This modern Okanagan estate specializes in delictibly meaty Bordeaux-style reds like the chocolate-laced cab franc rich with ripe stone fruit and the standout Red Icon, a five-grape blend aged for 18 months in 30% new French oak and imbued with an intoxicatingly spicy nose, sultry acidity, and velvety finish.
This Oliver, BC-based winery has been churning out some of Okanogan Valley’s top chardonnays, cabs, pinots, sauvignon blanc, and beautifully-balanced red blends since the late-1990s. Of particular interest is coruja, a silky-smooth and bewitchingly fragrant port-style wine ideal for after dinner autumnal sipping.
Fun and approachable, this 11-year-old Fraser Valley original offers an enticing lineup of easy-drinking porch pounders (think: a fruit-forward pinot gris, a keenly-balanced moscato, a jammy red blend dubbed “Nosey Neighbour”) alongside more serious, contemplative reserve releases and sparkling crowd-pleasers like the Blanc de Noir Brut and 100% pinot noir rosé.
Founded in 1989 on family land stretching back to the turn-of-the-century, the folks behind this Okanagan labor of love have never let their deep roots impede the continued quest for innovation. Case and point: The reserve Clone 220 Chenin Blanc, aged partially in a concrete egg for an explosion of fresh, floral aromas and surprisingly substantial body. The gewürztraminer, an almost savory take on the style teeming with grapefruit peel, tropical fruit, and a touch of white pepper, is a picnic’s best friend.
This Okanagan Valley darling has long been a favorite among discerning Canadian sommeliers. The flagship 2016 Equinoxe Syrah, a finely structured mix of bold pepper and delicate violet petals, perfectly captures the appellation’s southern terroir as well as the award-winning winery’s vast capabilities. On the lighter end, the 2019 Petit Blanc masterfully combines sauvignon blanc, muscat, and pinot gris with nose-tickling marsanne and roussanne for a beautifully perfumed and lushly tropical experience.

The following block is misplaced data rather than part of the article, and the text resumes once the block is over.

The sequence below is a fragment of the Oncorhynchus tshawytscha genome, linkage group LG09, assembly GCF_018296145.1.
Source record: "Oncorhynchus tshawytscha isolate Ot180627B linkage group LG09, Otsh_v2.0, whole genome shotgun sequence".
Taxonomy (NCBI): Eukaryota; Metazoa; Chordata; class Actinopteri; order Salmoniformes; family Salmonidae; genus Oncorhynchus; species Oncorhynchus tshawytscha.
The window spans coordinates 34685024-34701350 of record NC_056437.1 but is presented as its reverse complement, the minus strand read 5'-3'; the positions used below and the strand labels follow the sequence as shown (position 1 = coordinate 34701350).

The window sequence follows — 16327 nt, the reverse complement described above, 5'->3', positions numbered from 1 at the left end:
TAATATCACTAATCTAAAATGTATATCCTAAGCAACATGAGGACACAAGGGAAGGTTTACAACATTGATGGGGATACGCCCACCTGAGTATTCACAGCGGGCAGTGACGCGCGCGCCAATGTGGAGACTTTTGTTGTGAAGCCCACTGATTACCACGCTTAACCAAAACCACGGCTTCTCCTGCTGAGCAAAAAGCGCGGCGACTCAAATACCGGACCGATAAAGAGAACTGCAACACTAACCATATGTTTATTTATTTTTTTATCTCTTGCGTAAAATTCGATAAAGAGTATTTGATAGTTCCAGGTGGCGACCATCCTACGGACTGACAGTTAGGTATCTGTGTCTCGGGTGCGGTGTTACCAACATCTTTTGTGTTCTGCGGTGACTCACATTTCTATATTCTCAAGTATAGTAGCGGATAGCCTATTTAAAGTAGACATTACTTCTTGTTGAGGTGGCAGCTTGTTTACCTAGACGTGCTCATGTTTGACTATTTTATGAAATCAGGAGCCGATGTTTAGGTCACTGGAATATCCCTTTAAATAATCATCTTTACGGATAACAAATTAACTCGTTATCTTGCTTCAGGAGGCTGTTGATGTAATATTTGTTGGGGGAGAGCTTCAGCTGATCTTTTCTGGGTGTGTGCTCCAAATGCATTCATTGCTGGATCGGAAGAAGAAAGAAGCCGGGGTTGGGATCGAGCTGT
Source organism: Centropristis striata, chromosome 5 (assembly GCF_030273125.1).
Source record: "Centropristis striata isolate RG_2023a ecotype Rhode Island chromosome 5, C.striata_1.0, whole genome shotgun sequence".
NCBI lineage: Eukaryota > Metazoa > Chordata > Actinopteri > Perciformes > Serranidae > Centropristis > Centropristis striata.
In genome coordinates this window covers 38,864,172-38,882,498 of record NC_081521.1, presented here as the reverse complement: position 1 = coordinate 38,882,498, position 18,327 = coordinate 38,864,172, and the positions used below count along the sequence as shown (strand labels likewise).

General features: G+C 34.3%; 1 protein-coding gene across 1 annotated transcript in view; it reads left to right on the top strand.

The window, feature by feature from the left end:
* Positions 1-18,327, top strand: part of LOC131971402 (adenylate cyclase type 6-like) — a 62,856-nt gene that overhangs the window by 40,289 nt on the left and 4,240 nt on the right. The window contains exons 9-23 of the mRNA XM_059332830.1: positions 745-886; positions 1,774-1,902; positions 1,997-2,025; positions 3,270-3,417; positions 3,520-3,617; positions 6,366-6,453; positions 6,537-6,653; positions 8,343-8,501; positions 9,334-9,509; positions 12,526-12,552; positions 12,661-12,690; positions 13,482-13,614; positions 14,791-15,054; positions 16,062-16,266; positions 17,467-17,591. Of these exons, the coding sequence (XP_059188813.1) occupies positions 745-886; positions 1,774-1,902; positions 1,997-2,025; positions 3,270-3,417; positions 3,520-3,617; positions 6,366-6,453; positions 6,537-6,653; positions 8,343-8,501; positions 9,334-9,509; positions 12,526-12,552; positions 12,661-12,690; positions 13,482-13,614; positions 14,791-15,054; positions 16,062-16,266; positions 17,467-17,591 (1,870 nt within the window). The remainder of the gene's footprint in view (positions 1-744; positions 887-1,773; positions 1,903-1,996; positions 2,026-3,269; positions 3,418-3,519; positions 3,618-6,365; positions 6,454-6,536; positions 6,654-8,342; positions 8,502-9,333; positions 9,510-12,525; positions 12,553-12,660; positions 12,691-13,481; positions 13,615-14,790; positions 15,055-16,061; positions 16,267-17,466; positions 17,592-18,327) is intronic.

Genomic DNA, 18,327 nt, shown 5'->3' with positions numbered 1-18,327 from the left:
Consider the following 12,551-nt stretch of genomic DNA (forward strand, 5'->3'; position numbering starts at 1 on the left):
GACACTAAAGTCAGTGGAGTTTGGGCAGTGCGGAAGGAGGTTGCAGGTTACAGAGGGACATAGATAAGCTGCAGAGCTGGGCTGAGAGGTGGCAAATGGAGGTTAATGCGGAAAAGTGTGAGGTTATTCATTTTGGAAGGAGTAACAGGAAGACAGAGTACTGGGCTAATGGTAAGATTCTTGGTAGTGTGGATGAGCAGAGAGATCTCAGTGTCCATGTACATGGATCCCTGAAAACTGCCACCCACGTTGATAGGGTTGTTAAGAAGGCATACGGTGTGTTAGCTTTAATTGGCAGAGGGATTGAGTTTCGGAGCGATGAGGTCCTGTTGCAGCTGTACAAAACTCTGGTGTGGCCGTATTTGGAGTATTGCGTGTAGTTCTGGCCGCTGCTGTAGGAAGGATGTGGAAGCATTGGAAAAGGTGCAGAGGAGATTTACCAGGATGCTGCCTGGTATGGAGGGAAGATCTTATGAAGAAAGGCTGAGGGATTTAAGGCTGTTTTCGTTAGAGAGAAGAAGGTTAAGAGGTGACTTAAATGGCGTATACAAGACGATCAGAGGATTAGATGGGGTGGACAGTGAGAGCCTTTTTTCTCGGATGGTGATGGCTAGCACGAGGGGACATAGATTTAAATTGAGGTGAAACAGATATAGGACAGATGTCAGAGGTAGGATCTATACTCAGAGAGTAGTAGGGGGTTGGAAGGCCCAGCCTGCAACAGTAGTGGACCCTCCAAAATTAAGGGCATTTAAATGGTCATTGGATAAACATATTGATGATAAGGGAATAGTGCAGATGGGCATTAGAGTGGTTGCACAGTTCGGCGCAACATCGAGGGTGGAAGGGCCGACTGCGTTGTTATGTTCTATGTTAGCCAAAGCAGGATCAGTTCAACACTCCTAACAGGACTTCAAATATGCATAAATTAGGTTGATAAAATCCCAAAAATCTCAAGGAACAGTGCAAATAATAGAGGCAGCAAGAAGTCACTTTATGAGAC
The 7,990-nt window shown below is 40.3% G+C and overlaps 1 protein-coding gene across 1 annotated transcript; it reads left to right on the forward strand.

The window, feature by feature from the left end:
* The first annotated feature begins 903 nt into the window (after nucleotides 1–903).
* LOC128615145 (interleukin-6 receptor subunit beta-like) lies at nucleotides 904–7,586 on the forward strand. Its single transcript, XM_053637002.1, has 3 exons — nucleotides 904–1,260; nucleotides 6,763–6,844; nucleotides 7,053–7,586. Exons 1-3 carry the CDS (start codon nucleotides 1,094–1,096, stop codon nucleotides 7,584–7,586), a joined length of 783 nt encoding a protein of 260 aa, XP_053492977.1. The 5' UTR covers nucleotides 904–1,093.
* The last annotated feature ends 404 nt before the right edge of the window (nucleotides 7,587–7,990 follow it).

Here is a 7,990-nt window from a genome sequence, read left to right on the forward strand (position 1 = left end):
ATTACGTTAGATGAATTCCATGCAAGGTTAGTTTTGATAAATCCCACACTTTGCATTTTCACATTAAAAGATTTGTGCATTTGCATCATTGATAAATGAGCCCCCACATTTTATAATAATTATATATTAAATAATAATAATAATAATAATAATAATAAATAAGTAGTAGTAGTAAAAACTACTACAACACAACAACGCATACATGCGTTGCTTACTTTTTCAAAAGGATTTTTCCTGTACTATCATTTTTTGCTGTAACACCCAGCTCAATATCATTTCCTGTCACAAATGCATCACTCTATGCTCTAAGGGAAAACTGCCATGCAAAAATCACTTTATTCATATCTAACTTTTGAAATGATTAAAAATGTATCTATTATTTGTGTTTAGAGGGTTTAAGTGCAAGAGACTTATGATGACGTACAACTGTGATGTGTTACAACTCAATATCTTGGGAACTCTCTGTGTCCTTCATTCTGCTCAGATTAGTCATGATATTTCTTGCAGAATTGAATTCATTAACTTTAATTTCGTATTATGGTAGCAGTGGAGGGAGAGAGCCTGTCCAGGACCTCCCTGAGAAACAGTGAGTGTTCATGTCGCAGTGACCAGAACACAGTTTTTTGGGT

A cluster of western-facing hillside vinyards in the middle of Canada’s only official desert give this 14-year-old winery’s fleet its signature bold intensity. Addendum, a finely-tuned blend of 86% merlot and 14% cab franc, is handsomely herbaceous and bursting with tempting red fruit, while Alibi’s Sémillon and sauvignon blanc split evokes mouthwatering layers of sharp citrus and invigorating green apple.
43-year-old vines contribute to this 100% estate grown and family-owned southern Okanagan Valley destination’s brilliant portfolio. Aside from a wonderfully acidic and spice-laden gamay noir, they’re highly praised for their sparkling collection—especially the lemon-kissed Blanc de Blancs and subtly oaky Brut Reserve—uniformly produced in the Méthode Traditionnelle style.